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What’s the DFA good for?

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Luis V. Teodoro

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What’s the DFA good for?

The Department of Foreign Affairs (DFA) is expected to promote international understanding and defend Philippine sovereignty. It is also tasked with protecting Filipinos abroad. In its dealings with other countries, it is of course assumed that the DFA will enhance and defend Philippine interests through diplomatic means. But equally important is its affirmation in word and deed of the value and need for the country to honor its international commitments to human, civil and political rights.

None of those imperatives were served by the recent statement of the current DFA Secretary, Teodoro Locsin, Jr., that the Philippine Senate ratified the treaty making the Philippines a signatory to the Rome Statute that created the International Criminal Court (ICC) only to “accommodate” the late Senator Miriam Defensor-Santiago so she could be an ICC judge.

In justifying the Philippine withdrawal from the ICC, Locsin also said that the ICC has “weaponized” human rights to defend the drug trade. It was in obvious reference to the prosecutor of that body’s decision to look into the possible accountability of President Rodrigo Duterte and other Philippine officials for crimes against humanity in connection with the killings in the regime’s “war” on illegal drugs.

If the rest of the world is listening, it shall have learned from no less than the country’s link to the international community that Philippine officialdom, particularly the Senate, makes decisions on whimsical bases rather than for the sake of national interest. That much is implicit in Locsin’s claim that the Senate ratified the treaty making the Philippines a signatory to the Rome Statute only to indulge one of its own members.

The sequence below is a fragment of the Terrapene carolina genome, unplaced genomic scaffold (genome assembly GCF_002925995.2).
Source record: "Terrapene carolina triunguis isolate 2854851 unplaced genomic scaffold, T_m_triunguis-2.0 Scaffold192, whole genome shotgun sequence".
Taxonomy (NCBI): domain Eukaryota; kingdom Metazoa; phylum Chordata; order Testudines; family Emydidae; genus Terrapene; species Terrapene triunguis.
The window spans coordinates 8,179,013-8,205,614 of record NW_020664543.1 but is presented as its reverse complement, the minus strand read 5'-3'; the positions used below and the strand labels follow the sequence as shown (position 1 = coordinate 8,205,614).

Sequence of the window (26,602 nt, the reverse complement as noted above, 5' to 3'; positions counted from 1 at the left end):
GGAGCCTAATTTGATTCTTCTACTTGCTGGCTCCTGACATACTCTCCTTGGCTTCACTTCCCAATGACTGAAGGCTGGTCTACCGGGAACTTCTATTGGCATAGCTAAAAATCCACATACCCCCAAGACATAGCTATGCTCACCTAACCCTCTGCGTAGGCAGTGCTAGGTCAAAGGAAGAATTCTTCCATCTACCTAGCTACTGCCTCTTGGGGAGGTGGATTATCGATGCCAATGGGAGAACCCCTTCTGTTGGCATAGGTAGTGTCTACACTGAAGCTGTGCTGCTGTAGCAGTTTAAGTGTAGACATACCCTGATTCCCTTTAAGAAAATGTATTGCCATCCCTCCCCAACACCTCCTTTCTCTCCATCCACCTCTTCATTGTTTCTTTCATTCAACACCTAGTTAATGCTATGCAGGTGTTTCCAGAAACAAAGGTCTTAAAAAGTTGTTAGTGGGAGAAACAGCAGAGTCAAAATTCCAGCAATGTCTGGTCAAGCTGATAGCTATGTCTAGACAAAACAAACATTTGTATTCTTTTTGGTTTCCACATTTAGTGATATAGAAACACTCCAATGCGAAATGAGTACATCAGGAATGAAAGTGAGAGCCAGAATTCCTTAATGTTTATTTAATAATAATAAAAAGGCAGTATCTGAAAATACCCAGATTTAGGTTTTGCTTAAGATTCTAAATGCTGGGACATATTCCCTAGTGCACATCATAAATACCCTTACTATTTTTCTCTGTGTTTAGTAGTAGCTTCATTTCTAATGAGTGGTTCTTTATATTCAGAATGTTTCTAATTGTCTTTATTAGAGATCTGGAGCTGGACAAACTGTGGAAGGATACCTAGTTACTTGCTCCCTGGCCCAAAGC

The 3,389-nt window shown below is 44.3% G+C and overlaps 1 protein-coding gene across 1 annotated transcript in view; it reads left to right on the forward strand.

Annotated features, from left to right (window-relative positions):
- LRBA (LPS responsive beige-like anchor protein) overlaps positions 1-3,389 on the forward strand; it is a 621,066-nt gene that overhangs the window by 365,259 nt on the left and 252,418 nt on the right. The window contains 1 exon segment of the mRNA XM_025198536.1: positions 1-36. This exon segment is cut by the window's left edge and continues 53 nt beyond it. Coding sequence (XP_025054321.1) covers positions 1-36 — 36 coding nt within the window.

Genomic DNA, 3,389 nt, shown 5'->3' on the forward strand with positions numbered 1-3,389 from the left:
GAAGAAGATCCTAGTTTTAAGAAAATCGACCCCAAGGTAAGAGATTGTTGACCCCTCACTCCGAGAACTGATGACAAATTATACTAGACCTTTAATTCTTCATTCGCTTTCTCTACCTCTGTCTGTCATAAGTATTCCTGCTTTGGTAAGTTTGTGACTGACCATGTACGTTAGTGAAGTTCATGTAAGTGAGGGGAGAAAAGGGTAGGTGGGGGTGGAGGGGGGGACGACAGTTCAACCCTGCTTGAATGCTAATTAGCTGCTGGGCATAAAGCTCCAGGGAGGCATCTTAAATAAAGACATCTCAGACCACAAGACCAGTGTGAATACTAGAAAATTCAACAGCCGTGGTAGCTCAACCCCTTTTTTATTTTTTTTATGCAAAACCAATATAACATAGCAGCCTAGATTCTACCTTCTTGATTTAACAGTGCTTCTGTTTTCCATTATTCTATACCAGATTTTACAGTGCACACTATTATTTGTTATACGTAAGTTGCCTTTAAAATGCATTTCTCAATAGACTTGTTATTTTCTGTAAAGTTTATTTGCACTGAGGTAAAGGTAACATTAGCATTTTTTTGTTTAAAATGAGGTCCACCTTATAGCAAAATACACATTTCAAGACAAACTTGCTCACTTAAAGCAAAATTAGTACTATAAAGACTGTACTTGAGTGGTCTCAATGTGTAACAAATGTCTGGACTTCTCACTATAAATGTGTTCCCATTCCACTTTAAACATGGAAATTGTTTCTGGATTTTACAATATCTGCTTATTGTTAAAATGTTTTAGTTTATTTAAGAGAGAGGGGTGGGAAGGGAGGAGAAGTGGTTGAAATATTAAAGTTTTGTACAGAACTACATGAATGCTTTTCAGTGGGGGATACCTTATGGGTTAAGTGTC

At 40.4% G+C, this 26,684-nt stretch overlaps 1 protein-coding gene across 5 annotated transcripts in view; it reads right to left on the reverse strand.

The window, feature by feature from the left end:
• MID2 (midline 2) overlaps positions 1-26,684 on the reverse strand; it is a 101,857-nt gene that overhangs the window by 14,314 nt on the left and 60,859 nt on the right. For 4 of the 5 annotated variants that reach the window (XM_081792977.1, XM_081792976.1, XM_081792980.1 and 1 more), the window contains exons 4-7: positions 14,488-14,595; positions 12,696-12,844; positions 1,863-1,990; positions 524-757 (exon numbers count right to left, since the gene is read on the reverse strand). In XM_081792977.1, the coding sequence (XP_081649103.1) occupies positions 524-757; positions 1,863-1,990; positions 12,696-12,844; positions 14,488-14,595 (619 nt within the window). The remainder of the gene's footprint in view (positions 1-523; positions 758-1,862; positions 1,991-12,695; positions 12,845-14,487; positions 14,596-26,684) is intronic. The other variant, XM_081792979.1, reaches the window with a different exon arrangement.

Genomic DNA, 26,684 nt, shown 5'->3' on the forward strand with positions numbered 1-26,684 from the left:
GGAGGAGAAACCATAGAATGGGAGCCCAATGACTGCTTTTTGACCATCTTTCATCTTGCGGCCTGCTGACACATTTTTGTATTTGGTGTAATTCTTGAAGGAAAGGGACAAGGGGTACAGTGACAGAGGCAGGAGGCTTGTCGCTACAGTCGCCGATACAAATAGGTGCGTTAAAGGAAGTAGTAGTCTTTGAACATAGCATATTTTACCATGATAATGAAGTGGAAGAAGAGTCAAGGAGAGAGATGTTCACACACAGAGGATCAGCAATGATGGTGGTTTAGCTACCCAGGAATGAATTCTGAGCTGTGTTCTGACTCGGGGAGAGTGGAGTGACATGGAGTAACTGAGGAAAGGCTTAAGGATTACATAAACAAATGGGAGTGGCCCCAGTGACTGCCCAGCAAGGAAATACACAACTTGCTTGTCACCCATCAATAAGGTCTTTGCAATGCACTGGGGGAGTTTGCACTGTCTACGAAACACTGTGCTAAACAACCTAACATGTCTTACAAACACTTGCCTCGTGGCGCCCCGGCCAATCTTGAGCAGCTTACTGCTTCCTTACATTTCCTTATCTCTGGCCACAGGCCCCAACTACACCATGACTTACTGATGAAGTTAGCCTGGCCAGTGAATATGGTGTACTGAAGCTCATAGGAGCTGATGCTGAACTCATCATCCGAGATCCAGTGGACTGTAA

Locsin’s second statement not only accuses the ICC, which was created precisely to hold to account the worst violators of human rights on earth, of being an accomplice of drug traders. Echoing President Rodrigo Duterte’s statements alleging that human rights is being used as a shield for criminality, and that its defenders are criminals themselves, the DFA secretary was also reinforcing Mr. Duterte’s criminalization of human rights advocacy.

While one can understand Locsin’s continuing efforts at currying favor with his superior, his statements are completely at odds with what happened in 2000, in 2009 and 2011, as well as with the DFA’s traditions.




As media reports have pointed out, the Philippines was already a signatory to the Rome Statute in 2000. President Gloria Macapagal-Arroyo signed in 2009 the International Humanitarian Law bill mandating the Philippines’ implementation of the Statute. The Senate ratified the treaty in 2011.

Human rights advocacy is part of the traditions of what is now the DFA, which was founded in 1899 by the Emilio Aguinaldo revolutionary government. With Apolinario Mabini as Secretary of Foreign Affairs, its primary mandate was to gain international recognition of the First Philippine Republic. Mabini, one of the greatest minds produced by the reform and revolutionary movements, was charged with getting the rest of the world to acknowledge the Filipino right to independence and self-determination. The defeat of the Republic in the Philippine-American War put an end to that aspiration, with Mabini exiled in Guam.

The restoration of Philippine independence in 1946 led to the Philippines’ being one of the first signatories to the United Nations’ Universal Declaration of Human Rights (UDHR) in 1948. Through the DFA, which has been headed by, among others, such stalwarts of democracy as Salvador P. Lopez, the Philippines had since signed other international covenants protective of human, civil and political rights.

But while the UDHR and other protocols to which the Philippines is a signatory commit the country and its government to the observance of such fundamentals as the right to life, liberty and personal security; the right to free expression; freedom of opinion and information; the right to education; freedom of assembly; the right to equality before the law; freedom from arbitrary arrest and exile; the right to be considered innocent until proven guilty; the right to due process; and freedom from torture and degrading treatment, human rights have nevertheless been under siege in the Philippines.